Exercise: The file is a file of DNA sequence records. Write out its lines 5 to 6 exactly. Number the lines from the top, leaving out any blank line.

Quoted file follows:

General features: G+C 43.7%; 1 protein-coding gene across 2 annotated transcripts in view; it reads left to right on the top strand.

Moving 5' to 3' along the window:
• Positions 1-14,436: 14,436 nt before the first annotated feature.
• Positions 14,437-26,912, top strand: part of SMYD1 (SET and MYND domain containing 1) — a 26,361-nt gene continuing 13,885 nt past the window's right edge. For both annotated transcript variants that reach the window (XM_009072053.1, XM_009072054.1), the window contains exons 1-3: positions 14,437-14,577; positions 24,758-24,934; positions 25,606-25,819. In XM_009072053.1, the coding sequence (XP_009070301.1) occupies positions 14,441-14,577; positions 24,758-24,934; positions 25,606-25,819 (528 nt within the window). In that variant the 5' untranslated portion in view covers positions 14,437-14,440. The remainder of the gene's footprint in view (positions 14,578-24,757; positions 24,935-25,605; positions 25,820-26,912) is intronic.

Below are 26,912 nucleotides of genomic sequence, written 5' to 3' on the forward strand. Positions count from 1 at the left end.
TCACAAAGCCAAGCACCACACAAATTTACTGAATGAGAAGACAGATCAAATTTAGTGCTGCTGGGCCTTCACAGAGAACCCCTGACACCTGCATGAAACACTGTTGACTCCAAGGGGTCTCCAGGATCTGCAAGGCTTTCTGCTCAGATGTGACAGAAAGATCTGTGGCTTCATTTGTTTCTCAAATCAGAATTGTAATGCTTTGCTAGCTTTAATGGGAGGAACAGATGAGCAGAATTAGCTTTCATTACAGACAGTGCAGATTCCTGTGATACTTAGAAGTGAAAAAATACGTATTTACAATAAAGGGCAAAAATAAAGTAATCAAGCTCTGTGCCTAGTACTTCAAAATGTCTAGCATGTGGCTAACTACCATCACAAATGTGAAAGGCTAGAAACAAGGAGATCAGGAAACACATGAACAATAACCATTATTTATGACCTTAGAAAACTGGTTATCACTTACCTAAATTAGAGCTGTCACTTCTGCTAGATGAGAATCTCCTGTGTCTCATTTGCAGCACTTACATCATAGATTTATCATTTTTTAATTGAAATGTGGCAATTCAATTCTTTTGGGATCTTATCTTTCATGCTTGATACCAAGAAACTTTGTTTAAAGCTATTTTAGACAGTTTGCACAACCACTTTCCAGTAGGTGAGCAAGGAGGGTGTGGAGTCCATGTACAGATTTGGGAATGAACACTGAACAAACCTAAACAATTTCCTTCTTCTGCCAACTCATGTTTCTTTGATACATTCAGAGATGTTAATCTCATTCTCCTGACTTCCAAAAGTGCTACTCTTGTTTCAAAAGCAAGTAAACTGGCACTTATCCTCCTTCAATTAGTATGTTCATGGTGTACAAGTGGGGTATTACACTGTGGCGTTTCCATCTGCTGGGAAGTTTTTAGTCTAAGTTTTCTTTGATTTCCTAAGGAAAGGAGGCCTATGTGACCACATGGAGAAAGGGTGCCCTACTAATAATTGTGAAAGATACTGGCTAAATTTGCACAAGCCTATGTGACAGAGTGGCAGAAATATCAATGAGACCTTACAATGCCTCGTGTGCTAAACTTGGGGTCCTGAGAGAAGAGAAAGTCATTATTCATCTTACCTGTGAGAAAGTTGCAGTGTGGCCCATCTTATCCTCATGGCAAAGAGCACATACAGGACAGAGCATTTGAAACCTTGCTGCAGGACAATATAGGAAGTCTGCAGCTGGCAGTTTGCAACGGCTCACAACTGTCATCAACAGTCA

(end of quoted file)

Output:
Below are 26,912 nucleotides of genomic sequence, written 5' to 3' on the forward strand. Positions count from 1 at the left end.
TCACAAAGCCAAGCACCACACAAATTTACTGAATGAGAAGACAGATCAAATTTAGTGCTGCTGGGCCTTCACAGAGAACCCCTGACACCTGCATGAAACACTGTTGACTCCAAGGGGTCTCCAGGATCTGCAAGGCTTTCTGCTCAGATGTGACAGAAAGATCTGTGGCTTCATTTGTTTCTCAAATCAGAATTGTAATGCTTTGCTAGCTTTAATGGGAGGAACAGATGAGCAGAATTAGCTTTCATTACAGACAGTGCAGATTCCTGTGATACTTAGAAGTGAAAAAATACGTATTTACAATAAAGGGCAAAAATAAAGTAATCAAGCTCTGTGCCTAGTACTTCAAAATGTCTAGCATGTGGCTAACTACCATCACAAATGTGAAAGGCTAGAAACAAGGAGATCAGGAAACACATGAACAATAACCATTATTTATGACCTTAGAAAACTGGTTATCACTTACCTAAATTAGAGCTGTCACTTCTGCTAGATGAGAATCTCCTGTGTCTCATTTGCAGCACTTACATCATAGATTTATCATTTTTTAATTGAAATGTGGCAATTCAATTCTTTTGGGATCTTATCTTTCATGCTTGATACCAAGAAACTTTGTTTAAAGCTATTTTAGACAGTTTGCACAACCACTTTCCAGTAGGTGAGCAAGGAGGGTGTGGAGTCCATGTACAGATTTGGGAATGAACACTGAACAAACCTAAACAATTTCCTTCTTCTGCCAACTCATGTTTCTTTGATACATTCAGAGATGTTAATCTCATTCTCCTGACTTCCAAAAGTGCTACTCTTGTTTCAAAAGCAAGTAAACTGGCACTTATCCTCCTTCAATTAGTATGTTCATGGTGTACAAGTGGGGTATTACACTGTGGCGTTTCCATCTGCTGGGAAGTTTTTAGTCTAAGTTTTCTTTGATTTCCTAAGGAAAGGAGGCCTATGTGACCACATGGAGAAAGGGTGCCCTACTAATAATTGTGAAAGATACTGGCTAAATTTGCACAAGCCTATGTGACAGAGTGGCAGAAATATCAATGAGACCTTACAATGCCTCGTGTGCTAAACTTGGGGTCCTGAGAGAAGAGAAAGTCATTATTCATCTTACCTGTGAGAAAGTTGCAGTGTGGCCCATCTTATCCTCATGGCAAAGAGCACATACAGGACAGAGCATTTGAAACCTTGCTGCAGGACAATATAGGAAGTCTGCAGCTGGCAGTTTGCAACGGCTCACAACTGTCATCAACAGTCA